FENTEL injunction confirmed by Delhi District Court
In GlaxoSmithKline Pharmaceuticals Ltd v Goyal (Suit 365/03, IA 7017/03 and 9293/03, September 15 2004), the Delhi High Court has confirmed an interim injunction preventing the defendants from using the mark FENTEL for a pharmaceutical product.
GlaxoSmithKline Pharmaceuticals Ltd and SmithKline & French Laboratories Ltd (the plaintiffs) sued Naval Kishore Goyal, Harish Goyal and M/s Faith Pharmaceutical Pvt Ltd (defendants) for passing off and trademark infringement. The plaintiffs claimed that the defendants' use of the mark FENTEL infringed their rights in the registered pharmaceutical mark ZENTEL. The Delhi High Court granted an ex parte injunction in favour of the plaintiffs while admitting the suit. In response, the defendants filed an application requesting that the injunction be vacated.
When the application came to court, the plaintiffs argued that:
- ZENTEL was an invented word and possessed a highly distinctive character;
- they had registered the mark in India in May 1980;
- the trademark had been in use in India since 1986 and the sales volumes for the product sold under the mark were significant;
- they had become aware of the defendants' use of the mark FENTEL in the first quarter of 2003; and
- since the case involved a pharmaceutical product the balance of convenience favoured the plaintiffs and the interim injunction ought to be confirmed.
For their part, the defendants contended that:
- their product had been advertised alongside the plaintiffs' since the year 2000 and therefore the plaintiffs had waited too long before filing the suit;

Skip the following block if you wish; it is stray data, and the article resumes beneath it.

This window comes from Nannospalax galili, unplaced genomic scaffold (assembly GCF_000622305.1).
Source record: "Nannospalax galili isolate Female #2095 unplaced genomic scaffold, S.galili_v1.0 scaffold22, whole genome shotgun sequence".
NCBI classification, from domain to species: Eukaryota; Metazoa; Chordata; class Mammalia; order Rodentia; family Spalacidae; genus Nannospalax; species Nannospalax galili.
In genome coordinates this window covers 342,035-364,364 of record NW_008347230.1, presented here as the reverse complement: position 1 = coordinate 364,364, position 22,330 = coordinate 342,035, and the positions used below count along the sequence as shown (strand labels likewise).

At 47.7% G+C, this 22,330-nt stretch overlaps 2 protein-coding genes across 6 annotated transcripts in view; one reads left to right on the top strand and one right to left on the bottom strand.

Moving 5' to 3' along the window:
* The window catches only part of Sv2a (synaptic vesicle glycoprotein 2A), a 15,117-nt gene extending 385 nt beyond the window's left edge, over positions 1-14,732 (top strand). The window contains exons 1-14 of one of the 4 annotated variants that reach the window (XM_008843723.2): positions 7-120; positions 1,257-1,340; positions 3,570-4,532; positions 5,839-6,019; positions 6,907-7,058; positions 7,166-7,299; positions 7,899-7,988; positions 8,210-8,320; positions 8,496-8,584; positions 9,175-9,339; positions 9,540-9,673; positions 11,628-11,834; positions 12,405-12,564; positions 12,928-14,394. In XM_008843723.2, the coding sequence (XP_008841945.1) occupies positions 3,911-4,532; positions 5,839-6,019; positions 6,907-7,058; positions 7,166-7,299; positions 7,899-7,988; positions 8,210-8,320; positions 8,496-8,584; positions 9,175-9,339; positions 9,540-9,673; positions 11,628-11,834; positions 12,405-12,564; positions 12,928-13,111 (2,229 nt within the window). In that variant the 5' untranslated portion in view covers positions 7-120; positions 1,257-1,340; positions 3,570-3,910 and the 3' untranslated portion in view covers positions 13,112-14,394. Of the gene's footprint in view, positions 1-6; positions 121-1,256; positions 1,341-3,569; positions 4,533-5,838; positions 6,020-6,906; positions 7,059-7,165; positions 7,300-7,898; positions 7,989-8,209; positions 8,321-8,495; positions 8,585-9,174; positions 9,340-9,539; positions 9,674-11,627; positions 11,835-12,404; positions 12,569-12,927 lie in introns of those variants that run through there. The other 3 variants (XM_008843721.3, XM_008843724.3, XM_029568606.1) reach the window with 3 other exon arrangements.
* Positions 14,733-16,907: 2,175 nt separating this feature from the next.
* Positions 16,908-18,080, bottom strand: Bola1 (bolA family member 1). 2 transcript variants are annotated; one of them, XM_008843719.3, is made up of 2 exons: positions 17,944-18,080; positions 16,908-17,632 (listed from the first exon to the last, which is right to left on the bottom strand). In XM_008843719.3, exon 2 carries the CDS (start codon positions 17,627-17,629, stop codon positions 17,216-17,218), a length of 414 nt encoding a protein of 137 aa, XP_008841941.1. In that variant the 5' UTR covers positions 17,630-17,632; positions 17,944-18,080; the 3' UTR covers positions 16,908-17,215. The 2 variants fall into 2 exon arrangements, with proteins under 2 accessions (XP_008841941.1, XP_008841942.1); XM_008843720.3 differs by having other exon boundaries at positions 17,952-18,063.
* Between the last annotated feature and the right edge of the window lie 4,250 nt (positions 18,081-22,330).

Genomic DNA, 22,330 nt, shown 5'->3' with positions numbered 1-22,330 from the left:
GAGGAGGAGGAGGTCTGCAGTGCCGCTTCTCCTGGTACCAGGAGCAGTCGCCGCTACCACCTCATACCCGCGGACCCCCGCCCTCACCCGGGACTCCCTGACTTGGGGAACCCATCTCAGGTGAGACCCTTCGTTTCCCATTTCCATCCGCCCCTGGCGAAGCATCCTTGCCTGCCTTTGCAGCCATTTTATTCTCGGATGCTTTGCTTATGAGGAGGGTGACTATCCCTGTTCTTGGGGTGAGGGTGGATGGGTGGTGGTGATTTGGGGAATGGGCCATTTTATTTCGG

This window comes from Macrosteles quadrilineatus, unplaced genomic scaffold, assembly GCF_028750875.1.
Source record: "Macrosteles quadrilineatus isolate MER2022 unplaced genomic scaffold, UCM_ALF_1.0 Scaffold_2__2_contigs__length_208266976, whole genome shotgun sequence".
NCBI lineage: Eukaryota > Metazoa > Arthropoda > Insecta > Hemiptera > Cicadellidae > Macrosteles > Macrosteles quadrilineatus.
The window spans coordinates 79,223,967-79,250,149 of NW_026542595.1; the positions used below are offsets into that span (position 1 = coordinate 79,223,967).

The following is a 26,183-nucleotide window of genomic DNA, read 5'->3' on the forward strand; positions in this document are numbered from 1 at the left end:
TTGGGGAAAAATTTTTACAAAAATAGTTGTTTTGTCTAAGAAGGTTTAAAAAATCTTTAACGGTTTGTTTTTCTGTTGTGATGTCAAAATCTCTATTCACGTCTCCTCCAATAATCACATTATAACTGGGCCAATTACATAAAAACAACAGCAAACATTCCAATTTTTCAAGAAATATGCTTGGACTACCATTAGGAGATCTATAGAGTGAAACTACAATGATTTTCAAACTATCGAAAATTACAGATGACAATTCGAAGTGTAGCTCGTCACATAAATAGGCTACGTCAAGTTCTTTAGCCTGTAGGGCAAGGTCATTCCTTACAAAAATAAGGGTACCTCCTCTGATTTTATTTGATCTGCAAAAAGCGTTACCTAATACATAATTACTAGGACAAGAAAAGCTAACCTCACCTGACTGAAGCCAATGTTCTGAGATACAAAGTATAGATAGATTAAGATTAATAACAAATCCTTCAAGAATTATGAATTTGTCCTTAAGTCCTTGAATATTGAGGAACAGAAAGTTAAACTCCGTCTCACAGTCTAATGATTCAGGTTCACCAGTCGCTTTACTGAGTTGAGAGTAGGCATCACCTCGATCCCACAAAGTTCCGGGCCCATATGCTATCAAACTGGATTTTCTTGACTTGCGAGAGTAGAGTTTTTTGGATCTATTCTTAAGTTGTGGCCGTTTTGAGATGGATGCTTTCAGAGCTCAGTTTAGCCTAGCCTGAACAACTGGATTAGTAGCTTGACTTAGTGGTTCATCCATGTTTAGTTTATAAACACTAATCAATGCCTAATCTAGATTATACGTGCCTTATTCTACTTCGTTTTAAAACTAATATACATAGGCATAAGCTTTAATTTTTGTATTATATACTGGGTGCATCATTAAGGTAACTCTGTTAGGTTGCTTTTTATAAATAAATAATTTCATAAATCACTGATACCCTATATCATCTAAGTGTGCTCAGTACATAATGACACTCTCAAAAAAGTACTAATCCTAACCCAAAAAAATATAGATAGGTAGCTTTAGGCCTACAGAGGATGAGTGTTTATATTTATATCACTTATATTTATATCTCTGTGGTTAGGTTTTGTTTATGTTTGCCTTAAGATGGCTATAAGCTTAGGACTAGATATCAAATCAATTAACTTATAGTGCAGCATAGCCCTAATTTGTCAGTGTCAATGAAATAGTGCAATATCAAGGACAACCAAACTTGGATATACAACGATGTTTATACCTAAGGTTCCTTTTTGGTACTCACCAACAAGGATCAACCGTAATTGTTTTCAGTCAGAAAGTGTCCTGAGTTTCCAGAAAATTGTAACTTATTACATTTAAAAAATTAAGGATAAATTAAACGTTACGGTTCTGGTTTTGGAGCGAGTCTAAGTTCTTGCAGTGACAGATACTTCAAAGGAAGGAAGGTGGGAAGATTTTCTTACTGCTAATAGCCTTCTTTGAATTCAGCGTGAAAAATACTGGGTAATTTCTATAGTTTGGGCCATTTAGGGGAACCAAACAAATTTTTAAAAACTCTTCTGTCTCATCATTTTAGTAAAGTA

- they held a valid drug licence, issued by the Indian government in July 2001, as well as a pending trademark application for FENTEL;
- the difference in the first letter of the competing marks ZENTEL and FENTEL was sufficient to distinguish both parties' products;
- the products could be dispensed only by prescription, thus reducing the risk of consumer confusion; and
- both trademarks were generic in character as the 'ent' portion of the marks referred to the word 'enterikos', which is Greek for 'intestines' and the component 'el' was drawn from the compound Albendazole present in both drugs.
The court dismissed the defendants' application and confirmed the injunction. It held that even assuming that the plaintiffs were aware of the defendants' use of the mark FENTEL since the year 2000, the delay in filing their lawsuit did not defeat their right to seek an injunction. Additionally, the plaintiffs' statutory rights arising from registration outweighed the defendants' rights in their pending trademark application. Referring to the alleged differences between the marks, the court reasoned that although the first consonant of each mark was not the same, this was not sufficient to allow consumers to distinguish between the two drugs.
The court followed the principles laid down by the Supreme Court in Cadila Health Care Ltd v Cadila Pharmaceuticals Ltd. There, the Supreme Court highlighted the peculiarities of the Indian marketplace in relation to pharmaceuticals, namely the large illiterate or non-English speaking populace and the low degree of care exercised in dispensing medicines. In the case at hand, the court held that the fact that the medicines were sold only under prescription did not justify the defendants' attempt to deceive the public into purchasing their product instead of the plaintiffs'.
Lastly, the court dismissed the defendants' argument that the marks were generic as "far-fetched" and it briefly referred to the fact that the letter sequence 'el' did not appear in the compound name Albendazole.
Binny Kalra, Anand & Anand, New Delhi
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